That unhealthy relationship is now hurting rather than helping. A half-fit Lionel Messi contributed more in a half-hour cameo than Ronaldo and Bale combined.
It's highly unlikely that the world's most expensive player will be written off the balance sheet just yet, but the club is no longer big enough to accommodate two stuttering superstars.
Rodriguez is waiting in the wings. At 24, patience is never a virtue.
But the Colombian is struggling to win over a manager programmed to err on the side of caution.
Mercurial wingers have long troubled Benitez. He has three on the books and keeps dropping the wrong one, presumably because he's under pressure to pick the other two.
He may run from boardroom politicking, but he cannot hide from the worst Madrid showing in recent memory.
The negative formation, defensive caution and tactical blunders did not belong at the Bernabeu.
And Benitez, a decent man lost in an indecent situation, has probably confirmed to his president that he does not belong at Real Madrid.
Today, we have to ask the real Madrid fans for forgiveness for our poor performance. We didn’t play to the standards of this crest. These are things that can happen. hopefully, we can put this behind us.
— Real Madrid’s Sergio Ramos
The fans know that you can fool a lot of people a lot of the time and some people all of the time, but you can’t fool everyone all of the time.
— Spanish newspaper AS hitting out at Real president Florentino Perez
- Real Sociedad 2 Sevilla 0
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Benitez: It hurts us a lot
BENITEZ: Believes he will be given a chance to turn things around. PHOTO: AFP
Real Madrid coach Rafael Benitez says he is not worried of the sack after his team's 4-0 mauling by Barcelona yesterday morning (Singapore time).
The home supporters called for club president Florentino Perez's resignation towards the end of the game, but it is Benitez who is most likely to be in the firing line.
However, he believes he will be given the chance to turn things around, starting with Thursday morning's (Singapore time) Champions League trip to Shakhtar Donetsk.
"I insist that we haven't played well and the only thing that we can do now is recover as quickly as possible for the next game," he said.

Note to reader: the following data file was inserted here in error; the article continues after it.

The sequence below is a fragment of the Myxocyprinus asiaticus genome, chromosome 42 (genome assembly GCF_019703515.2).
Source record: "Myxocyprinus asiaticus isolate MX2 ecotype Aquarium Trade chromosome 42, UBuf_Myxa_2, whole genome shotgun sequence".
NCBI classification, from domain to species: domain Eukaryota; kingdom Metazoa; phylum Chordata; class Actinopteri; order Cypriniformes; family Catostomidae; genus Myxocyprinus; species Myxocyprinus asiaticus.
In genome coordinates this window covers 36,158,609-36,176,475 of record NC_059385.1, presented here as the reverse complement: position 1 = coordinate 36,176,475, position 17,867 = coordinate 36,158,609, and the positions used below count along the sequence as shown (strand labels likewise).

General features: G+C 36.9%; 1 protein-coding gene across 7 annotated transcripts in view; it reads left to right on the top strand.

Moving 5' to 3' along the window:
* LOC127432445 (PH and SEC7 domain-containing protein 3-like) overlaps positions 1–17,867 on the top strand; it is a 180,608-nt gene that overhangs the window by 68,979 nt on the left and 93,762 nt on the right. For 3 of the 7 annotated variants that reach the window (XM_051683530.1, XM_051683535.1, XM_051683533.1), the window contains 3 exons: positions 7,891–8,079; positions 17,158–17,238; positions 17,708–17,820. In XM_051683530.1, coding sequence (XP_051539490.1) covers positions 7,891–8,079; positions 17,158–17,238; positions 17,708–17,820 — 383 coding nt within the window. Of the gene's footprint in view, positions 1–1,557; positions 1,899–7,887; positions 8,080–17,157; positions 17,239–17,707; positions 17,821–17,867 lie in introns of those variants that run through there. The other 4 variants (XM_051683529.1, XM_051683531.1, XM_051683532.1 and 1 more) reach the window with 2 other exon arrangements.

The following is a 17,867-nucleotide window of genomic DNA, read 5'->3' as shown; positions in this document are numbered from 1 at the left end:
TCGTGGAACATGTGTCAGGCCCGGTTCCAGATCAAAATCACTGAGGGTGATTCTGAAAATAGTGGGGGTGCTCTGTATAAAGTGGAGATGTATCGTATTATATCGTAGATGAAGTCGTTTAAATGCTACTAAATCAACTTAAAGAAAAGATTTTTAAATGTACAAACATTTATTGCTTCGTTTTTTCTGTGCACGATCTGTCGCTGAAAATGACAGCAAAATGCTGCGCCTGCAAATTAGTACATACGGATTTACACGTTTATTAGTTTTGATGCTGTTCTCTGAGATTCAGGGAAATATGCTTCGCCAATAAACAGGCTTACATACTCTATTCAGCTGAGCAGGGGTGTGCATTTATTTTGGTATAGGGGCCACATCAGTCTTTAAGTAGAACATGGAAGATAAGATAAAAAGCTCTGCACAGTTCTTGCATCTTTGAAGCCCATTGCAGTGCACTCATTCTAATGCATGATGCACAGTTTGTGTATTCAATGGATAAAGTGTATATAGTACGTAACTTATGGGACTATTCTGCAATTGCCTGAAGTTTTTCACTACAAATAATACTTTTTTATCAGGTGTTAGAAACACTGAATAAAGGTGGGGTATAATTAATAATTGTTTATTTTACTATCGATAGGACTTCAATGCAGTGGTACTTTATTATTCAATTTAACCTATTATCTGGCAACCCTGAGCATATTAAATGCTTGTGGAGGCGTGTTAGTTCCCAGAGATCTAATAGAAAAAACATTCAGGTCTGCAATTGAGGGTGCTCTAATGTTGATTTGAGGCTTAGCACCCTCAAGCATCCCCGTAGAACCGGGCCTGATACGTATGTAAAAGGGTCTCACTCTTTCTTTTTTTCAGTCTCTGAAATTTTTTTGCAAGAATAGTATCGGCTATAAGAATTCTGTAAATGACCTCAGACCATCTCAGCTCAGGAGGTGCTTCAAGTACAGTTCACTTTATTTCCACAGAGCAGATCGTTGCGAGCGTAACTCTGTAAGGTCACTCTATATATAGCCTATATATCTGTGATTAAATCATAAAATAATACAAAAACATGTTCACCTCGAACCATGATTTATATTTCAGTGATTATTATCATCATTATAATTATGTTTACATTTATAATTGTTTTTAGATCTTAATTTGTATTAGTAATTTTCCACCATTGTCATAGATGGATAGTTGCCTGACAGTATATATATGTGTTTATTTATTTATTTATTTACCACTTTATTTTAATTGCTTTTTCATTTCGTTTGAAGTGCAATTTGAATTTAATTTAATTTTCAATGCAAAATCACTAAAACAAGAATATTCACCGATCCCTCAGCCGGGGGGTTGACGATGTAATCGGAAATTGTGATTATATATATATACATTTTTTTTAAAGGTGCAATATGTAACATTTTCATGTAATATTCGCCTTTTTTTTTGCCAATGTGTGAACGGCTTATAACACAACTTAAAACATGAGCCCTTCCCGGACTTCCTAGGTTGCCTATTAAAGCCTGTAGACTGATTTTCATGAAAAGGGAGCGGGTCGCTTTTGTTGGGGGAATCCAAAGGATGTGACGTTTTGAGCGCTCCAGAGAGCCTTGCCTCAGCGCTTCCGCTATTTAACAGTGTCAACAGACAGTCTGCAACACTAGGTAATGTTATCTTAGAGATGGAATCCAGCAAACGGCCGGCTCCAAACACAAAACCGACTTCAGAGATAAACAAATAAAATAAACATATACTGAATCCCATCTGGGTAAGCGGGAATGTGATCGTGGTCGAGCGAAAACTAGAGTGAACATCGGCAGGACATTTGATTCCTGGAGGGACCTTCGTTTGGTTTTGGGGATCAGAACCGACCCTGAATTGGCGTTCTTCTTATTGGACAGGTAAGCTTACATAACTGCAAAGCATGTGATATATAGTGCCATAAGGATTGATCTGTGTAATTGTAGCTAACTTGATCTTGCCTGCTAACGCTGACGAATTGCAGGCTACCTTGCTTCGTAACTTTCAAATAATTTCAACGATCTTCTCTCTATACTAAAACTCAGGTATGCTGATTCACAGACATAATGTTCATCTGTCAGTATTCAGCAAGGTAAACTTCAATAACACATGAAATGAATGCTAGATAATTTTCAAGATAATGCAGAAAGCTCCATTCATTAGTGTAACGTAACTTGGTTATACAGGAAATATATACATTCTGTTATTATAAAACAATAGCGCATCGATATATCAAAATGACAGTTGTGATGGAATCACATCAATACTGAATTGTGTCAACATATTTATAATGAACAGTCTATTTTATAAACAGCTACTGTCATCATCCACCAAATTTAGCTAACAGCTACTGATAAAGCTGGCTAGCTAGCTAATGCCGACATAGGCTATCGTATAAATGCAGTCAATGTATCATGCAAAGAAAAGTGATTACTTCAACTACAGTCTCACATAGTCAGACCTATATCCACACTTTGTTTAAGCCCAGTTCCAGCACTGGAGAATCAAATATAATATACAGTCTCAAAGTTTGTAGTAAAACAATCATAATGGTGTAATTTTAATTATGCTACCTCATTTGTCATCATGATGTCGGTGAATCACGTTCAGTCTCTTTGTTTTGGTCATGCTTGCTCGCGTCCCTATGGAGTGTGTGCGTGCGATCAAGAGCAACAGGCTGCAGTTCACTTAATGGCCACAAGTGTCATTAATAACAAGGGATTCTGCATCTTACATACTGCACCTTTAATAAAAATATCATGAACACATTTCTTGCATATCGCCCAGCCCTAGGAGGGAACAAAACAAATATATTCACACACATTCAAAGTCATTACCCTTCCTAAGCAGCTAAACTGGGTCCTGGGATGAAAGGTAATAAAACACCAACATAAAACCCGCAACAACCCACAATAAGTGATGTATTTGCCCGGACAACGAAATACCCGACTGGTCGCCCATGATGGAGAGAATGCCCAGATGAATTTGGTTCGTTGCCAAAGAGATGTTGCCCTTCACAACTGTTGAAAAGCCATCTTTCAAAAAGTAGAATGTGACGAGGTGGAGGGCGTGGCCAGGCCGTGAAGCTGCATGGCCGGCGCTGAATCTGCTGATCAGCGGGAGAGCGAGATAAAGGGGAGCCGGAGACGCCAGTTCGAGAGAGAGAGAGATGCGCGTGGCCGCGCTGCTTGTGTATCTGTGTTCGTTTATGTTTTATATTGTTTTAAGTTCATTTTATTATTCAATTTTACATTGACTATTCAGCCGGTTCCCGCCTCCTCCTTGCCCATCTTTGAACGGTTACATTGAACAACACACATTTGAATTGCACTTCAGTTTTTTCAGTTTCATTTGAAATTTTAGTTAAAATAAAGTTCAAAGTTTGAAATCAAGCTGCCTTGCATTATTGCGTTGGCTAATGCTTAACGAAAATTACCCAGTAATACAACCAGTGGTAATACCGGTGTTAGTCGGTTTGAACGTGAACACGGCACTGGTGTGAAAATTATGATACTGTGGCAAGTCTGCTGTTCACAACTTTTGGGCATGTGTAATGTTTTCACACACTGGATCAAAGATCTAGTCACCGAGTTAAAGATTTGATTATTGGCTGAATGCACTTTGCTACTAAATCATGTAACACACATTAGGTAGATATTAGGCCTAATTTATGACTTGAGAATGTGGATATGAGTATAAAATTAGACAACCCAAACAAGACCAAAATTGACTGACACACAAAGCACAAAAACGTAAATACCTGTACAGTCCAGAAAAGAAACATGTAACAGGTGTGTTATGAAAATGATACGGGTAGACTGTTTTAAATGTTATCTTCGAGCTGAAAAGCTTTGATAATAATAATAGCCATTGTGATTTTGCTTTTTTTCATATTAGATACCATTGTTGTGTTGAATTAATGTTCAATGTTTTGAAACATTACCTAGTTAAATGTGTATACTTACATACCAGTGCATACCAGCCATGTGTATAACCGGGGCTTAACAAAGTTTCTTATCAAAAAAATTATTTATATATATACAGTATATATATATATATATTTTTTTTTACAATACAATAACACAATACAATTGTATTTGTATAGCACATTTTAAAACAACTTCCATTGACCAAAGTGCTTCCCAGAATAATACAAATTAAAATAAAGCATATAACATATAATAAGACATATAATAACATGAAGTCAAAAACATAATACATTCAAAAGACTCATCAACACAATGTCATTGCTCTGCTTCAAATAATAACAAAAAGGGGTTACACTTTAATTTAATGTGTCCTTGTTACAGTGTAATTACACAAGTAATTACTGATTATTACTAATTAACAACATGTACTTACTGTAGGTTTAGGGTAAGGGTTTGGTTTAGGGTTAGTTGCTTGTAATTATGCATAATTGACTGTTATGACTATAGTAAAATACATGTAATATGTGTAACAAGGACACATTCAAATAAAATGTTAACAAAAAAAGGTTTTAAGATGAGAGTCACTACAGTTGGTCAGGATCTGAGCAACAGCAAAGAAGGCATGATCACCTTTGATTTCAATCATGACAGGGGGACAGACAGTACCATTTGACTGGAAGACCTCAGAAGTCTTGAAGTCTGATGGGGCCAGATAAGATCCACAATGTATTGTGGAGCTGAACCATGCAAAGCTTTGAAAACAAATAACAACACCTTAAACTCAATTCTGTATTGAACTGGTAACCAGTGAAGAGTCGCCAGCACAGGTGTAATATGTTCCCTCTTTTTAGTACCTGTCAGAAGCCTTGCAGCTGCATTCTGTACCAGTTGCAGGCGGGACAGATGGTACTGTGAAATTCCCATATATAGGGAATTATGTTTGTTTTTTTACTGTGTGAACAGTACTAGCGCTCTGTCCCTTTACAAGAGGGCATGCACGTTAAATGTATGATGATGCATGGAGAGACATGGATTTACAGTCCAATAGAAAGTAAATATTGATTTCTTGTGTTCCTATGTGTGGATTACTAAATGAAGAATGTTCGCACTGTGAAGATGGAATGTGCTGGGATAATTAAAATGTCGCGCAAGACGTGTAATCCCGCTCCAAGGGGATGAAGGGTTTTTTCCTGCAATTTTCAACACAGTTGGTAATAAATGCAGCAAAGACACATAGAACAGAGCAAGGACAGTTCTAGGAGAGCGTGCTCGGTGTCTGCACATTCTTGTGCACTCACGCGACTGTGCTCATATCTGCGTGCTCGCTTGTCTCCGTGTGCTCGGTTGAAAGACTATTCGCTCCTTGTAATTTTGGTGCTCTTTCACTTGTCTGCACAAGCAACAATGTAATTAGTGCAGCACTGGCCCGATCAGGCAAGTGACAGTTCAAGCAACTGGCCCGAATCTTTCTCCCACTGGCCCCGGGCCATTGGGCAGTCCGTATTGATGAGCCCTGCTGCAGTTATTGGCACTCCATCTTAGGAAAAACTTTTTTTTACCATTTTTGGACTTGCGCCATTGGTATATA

"Thinking about La Liga, there is still a long way to go and we need to do things as we were doing them when we were undefeated."
Real vice-captain Marcelo gave Benitez a vote of confidence. He insisted his team's often ego-driven dressing room remains fully behind Benitez.
"We have full confidence in him and him with us," said the Brazilian.
"We are at the beginning of the project, we have confidence and there are still plenty of games left to play."
It's Real's second successive league defeat, this humiliation following the 3-2 reverse to Sevilla a fortnight ago.
Said Benitez: "We are all to blame and now we need to unite and work hard.
"Losing like this and against rivals like Barcelona hurts us a lot. We just have to unite and work hard to get three points from our next game, so we can stay in the fight for the title.
"We did start how we wanted to. Our aim was to attack, put pressure on them and win the ball back high up the pitch.
"We did it on occasions but, at other moments, we couldn't and we were made to pay. We picked a team of top-quality and experienced players, but it did not go well.
"When I pick a team, I try to manage the squad I have in the best way I can and the team I put out was capable of a lot more quality.
"We are all responsible, but now we have to recover from this and try and give the fans something to celebrate, something we weren't able to do today." - Wire Services.